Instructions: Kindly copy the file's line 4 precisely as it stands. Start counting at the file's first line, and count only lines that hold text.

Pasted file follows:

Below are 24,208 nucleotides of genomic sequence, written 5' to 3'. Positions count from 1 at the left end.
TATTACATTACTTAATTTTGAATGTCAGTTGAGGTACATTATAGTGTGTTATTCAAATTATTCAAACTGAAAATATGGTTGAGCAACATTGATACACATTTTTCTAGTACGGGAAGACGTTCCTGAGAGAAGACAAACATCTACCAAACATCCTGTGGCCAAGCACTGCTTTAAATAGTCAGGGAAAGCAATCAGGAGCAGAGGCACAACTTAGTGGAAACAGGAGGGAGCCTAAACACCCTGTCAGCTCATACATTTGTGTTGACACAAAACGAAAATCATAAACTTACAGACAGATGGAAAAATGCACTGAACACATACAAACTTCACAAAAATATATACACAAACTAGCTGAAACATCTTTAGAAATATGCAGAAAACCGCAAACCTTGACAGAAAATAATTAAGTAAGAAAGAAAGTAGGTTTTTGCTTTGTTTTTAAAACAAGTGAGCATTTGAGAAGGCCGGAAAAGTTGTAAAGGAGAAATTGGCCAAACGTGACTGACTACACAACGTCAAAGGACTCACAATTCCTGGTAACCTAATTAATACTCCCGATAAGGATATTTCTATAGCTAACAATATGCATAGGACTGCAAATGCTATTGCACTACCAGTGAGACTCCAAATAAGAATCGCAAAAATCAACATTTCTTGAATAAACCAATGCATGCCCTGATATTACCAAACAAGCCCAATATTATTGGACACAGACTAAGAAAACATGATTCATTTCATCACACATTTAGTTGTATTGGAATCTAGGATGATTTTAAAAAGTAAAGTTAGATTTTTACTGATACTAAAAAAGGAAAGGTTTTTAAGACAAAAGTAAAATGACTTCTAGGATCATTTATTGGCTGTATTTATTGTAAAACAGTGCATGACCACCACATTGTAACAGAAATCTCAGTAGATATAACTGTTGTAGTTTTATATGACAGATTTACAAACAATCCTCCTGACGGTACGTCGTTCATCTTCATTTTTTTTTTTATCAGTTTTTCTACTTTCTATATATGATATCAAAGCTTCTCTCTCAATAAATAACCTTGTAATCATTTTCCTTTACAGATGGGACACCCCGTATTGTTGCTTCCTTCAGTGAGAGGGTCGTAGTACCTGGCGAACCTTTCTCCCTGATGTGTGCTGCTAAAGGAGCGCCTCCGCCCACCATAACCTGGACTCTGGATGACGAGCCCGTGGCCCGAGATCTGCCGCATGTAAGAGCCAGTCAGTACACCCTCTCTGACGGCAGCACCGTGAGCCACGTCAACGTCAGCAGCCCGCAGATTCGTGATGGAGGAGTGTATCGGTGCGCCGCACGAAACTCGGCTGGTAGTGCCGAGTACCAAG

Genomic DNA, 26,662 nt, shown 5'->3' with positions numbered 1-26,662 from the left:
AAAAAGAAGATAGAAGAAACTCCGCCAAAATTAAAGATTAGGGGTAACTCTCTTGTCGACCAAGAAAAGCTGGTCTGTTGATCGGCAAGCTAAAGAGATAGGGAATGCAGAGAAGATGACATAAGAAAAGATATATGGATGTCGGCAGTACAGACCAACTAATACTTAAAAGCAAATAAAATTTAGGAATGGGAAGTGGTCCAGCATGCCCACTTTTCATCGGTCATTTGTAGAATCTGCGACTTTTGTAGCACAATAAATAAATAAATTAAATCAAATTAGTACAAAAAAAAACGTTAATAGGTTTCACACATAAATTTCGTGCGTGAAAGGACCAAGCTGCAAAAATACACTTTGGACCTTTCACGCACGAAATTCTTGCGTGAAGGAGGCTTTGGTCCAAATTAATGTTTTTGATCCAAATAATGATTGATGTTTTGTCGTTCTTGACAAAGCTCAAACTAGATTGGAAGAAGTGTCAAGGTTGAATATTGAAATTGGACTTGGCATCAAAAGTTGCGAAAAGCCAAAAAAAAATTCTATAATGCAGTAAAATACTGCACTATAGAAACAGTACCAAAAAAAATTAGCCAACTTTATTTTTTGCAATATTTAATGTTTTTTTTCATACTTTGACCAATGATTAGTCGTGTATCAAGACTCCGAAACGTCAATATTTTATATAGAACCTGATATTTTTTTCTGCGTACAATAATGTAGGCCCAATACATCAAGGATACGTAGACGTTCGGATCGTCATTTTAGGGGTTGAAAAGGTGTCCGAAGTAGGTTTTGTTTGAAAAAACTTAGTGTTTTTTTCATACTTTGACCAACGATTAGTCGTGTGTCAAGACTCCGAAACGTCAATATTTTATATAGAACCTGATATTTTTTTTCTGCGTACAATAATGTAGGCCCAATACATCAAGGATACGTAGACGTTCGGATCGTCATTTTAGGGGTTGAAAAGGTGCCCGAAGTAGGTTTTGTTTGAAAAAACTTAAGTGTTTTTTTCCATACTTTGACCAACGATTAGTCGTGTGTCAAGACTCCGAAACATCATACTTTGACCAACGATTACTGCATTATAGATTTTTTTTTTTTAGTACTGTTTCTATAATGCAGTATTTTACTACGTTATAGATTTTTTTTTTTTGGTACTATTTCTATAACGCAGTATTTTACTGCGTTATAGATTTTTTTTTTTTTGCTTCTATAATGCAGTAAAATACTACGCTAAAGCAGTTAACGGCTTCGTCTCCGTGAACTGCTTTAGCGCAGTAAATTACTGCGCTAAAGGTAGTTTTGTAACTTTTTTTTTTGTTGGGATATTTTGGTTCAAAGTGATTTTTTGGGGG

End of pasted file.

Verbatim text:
AAAAAGAAGATAGAAGAAACTCCGCCAAAATTAAAGATTAGGGGTAACTCTCTTGTCGACCAAGAAAAGCTGGTCTGTTGATCGGCAAGCTAAAGAGATAGGGAATGCAGAGAAGATGACATAAGAAAAGATATATGGATGTCGGCAGTACAGACCAACTAATACTTAAAAGCAAATAAAATTTAGGAATGGGAAGTGGTCCAGCATGCCCACTTTTCATCGGTCATTTGTAGAATCTGCGACTTTTGTAGCACAATAAATAAATAAATTAAATCAAATTAGTACAAAAAAAAACGTTAATAGGTTTCACACATAAATTTCGTGCGTGAAAGGACCAAGCTGCAAAAATACACTTTGGACCTTTCACGCACGAAATTCTTGCGTGAAGGAGGCTTTGGTCCAAATTAATGTTTTTGATCCAAATAATGATTGATGTTTTGTCGTTCTTGACAAAGCTCAAACTAGATTGGAAGAAGTGTCAAGGTTGAATATTGAAATTGGACTTGGCATCAAAAGTTGCGAAAAGCCAAAAAAAAATTCTATAATGCAGTAAAATACTGCACTATAGAAACAGTACCAAAAAAAATTAGCCAACTTTATTTTTTGCAATATTTAATGTTTTTTTTCATACTTTGACCAATGATTAGTCGTGTATCAAGACTCCGAAACGTCAATATTTTATATAGAACCTGATATTTTTTTCTGCGTACAATAATGTAGGCCCAATACATCAAGGATACGTAGACGTTCGGATCGTCATTTTAGGGGTTGAAAAGGTGTCCGAAGTAGGTTTTGTTTGAAAAAACTTAGTGTTTTTTTCATACTTTGACCAACGATTAGTCGTGTGTCAAGACTCCGAAACGTCAATATTTTATATAGAACCTGATATTTTTTTTCTGCGTACAATAATGTAGGCCCAATACATCAAGGATACGTAGACGTTCGGATCGTCATTTTAGGGGTTGAAAAGGTGCCCGAAGTAGGTTTTGTTTGAAAAAACTTAAGTGTTTTTTTCCATACTTTGACCAACGATTAGTCGTGTGTCAAGACTCCGAAACATCATACTTTGACCAACGATTACTGCATTATAGATTTTTTTTTTTTAGTACTGTTTCTATAATGCAGTATTTTACTACGTTATAGATTTTTTTTTTTTGGTACTATTTCTATAACGCAGTATTTTACTGCGTTATAGATTTTTTTTTTTTTGCTTCTATAATGCAGTAAAATACTACGCTAAAGCAGTTAACGGCTTCGTCTCCGTGAACTGCTTTAGCGCAGTAAATTACTGCGCTAAAGGTAGTTTTGTAACTTTTTTTTTTGTTGGGATATTTTGGTTCAAAGTGATTTTTTGGGGG